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Reflections on Canada’s open banking report

Paytechs of Canada | Alex Vronces | Aug 2, 2021

glass ceiling - Reflections on Canada’s open banking reportThe report neglects write access

As expected, the advisory committee has recommended that Canada focus on implementing read access at launch and write access in a later phase of open banking. Read access lets consumers and businesses share their financial information with fintechs, while write access lets them authorize fintechs to act upon it — by opening a new bank account, for example, or moving money from one account to another. The advisory committee’s timeline suggests that we shouldn’t even begin considering write access until 2023.

This is a mistake of import. As the Competition Bureau has said, Canada will see more competition and innovation in the financial sector if we make the movement of money between financial institutions more seamless, empowering Canadians to better vote with their dollars. Write access, if done right, will make the movement of money more seamless than ever.

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I’m not saying write access should be turned on at the same time read access is. The advisory committee is a sage assembly. They know that they risk getting nothing if they ask for too much. That’s why they even suggested starting with a limited scope of read access to financial information. Write access — because we’re talking about the movement of money — comes with more risk and complexity, which, according to the advisory committee, would delay the roll out of open banking.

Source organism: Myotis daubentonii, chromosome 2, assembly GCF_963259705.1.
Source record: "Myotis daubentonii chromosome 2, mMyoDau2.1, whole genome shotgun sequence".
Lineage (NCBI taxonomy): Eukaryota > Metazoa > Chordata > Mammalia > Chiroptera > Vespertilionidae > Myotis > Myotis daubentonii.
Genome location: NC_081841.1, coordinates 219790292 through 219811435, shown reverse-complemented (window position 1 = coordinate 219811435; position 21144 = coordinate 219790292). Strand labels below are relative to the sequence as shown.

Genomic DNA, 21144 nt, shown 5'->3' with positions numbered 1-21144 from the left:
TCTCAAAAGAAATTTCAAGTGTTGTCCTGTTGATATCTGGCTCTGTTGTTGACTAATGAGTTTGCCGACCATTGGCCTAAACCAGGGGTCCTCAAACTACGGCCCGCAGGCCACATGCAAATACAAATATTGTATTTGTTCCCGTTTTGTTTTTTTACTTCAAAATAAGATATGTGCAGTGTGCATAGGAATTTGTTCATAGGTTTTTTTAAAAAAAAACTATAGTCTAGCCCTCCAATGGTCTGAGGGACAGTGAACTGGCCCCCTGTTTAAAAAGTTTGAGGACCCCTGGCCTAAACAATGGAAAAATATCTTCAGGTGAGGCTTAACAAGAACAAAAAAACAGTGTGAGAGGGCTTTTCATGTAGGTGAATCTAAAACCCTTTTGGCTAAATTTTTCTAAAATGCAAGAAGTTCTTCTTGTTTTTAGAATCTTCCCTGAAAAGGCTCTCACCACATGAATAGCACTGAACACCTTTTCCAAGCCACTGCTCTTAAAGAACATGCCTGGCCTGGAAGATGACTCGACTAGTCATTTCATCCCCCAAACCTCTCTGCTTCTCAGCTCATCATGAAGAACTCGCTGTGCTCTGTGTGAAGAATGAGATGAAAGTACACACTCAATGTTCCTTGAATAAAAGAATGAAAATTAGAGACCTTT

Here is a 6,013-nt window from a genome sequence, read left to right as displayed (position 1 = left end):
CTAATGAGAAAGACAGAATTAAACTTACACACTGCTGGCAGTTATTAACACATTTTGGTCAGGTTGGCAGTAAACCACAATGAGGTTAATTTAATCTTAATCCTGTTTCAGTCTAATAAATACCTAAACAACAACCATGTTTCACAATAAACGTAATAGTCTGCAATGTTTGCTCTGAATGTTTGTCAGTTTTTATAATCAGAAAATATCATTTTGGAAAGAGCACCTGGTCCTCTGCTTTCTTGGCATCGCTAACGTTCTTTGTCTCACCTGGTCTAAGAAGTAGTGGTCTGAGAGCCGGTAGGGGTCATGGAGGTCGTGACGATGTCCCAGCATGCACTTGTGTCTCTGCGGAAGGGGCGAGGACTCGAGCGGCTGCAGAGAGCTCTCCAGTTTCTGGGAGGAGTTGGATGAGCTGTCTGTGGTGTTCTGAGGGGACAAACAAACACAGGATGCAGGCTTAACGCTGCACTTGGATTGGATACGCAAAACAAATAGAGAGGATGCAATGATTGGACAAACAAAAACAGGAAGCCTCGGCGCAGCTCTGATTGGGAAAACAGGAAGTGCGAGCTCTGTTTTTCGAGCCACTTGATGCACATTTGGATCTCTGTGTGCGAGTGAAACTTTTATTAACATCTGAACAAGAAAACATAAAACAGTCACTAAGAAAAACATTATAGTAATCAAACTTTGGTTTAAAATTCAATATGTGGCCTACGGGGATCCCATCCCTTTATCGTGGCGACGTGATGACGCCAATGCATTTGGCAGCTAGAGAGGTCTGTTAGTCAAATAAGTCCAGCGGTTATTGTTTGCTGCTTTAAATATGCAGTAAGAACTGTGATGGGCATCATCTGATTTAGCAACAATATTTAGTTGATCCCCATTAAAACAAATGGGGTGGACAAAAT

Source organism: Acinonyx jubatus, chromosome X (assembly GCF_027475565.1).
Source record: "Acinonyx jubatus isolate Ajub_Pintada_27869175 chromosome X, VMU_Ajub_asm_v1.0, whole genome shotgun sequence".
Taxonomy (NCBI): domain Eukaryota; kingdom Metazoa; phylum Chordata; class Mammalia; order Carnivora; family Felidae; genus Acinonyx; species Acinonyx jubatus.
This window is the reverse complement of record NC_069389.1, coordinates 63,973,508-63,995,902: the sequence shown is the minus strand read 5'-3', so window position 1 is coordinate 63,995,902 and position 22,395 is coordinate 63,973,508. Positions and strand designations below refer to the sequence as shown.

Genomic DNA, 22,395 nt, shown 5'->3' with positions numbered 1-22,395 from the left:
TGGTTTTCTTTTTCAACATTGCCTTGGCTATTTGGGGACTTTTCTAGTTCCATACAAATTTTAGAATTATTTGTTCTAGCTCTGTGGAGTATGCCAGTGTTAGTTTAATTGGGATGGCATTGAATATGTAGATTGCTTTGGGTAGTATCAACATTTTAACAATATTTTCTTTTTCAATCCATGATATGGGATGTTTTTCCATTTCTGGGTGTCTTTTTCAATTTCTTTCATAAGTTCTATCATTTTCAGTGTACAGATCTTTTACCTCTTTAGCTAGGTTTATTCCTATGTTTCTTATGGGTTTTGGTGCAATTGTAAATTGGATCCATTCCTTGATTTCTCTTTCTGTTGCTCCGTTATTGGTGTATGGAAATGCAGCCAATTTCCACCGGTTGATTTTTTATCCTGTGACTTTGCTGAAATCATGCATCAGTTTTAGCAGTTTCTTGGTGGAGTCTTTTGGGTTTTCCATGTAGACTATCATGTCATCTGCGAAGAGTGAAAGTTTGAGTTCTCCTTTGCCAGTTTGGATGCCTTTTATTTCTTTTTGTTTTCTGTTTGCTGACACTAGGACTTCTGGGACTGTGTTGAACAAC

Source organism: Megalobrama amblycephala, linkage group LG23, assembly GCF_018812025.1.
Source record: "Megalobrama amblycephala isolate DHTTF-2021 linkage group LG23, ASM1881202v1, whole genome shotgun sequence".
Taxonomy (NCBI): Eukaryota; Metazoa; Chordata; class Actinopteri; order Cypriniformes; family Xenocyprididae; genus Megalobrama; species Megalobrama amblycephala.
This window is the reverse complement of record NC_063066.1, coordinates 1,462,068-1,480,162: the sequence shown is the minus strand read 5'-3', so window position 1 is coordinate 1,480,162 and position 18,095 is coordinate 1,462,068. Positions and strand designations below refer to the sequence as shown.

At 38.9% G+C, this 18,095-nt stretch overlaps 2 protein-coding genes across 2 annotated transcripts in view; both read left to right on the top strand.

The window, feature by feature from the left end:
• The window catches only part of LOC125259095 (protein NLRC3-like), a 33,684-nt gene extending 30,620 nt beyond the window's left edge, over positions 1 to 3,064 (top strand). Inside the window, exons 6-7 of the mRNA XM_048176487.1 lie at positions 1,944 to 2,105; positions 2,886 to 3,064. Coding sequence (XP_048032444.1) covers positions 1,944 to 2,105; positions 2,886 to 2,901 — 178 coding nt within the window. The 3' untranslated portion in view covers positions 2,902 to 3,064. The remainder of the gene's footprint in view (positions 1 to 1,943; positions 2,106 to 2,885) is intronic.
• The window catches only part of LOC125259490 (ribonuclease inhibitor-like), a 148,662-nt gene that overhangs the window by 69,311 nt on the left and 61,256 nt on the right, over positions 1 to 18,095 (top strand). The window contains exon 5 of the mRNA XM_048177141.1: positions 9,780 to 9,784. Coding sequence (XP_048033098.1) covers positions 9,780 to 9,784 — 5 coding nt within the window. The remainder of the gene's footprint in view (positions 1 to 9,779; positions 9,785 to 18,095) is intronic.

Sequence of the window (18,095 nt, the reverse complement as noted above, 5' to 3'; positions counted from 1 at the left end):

So if now’s not a good time to consider write access, then when is?

The devil is in the (implementation) details

The first is that this is just a report and it’s still up to the federal government to act on the recommendations. Though there’s no reason to think the federal government won’t, there’s no reason to think it will. Minister Freeland’s statement in support of a “regulated, made-in-Canada system” is reassuring, but such a system can take many shapes and sizes, and promises are just promises for a sector that has seen so many go unfulfilled.

The second is that the advisory committee’s recommended timeline is looking increasingly uncertain.

For one, open banking is already behind schedule. The report was dated April, but the report was released in August. With a proposed go-live of January 2023, we should have already delivered one of the report’s foundational recommendations by now: appoint a “tsar” to work with the relevant players to make progress on the first phase of open banking.

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If I had to bet, I’d say the timeline is going to look more and more uncertain as time goes on. With an impending election, we’re going to lose another few months of valuable time. On top of that, the report mentions a few things that could further delay the implementation of a “regulated, made-in-Canada system,” including “existing legislative or regulatory impediments.” As we all know, there’s no upper bound on how long legislative and regulatory change can take.

Tough practical and political choices will need to be made. The cynic in me suspects that these trade-offs will be made behind closed doors, as push comes to shove in the negotiations between banks and the government. Whether they’ll be made to open banking’s favour or detriment is to be determined.

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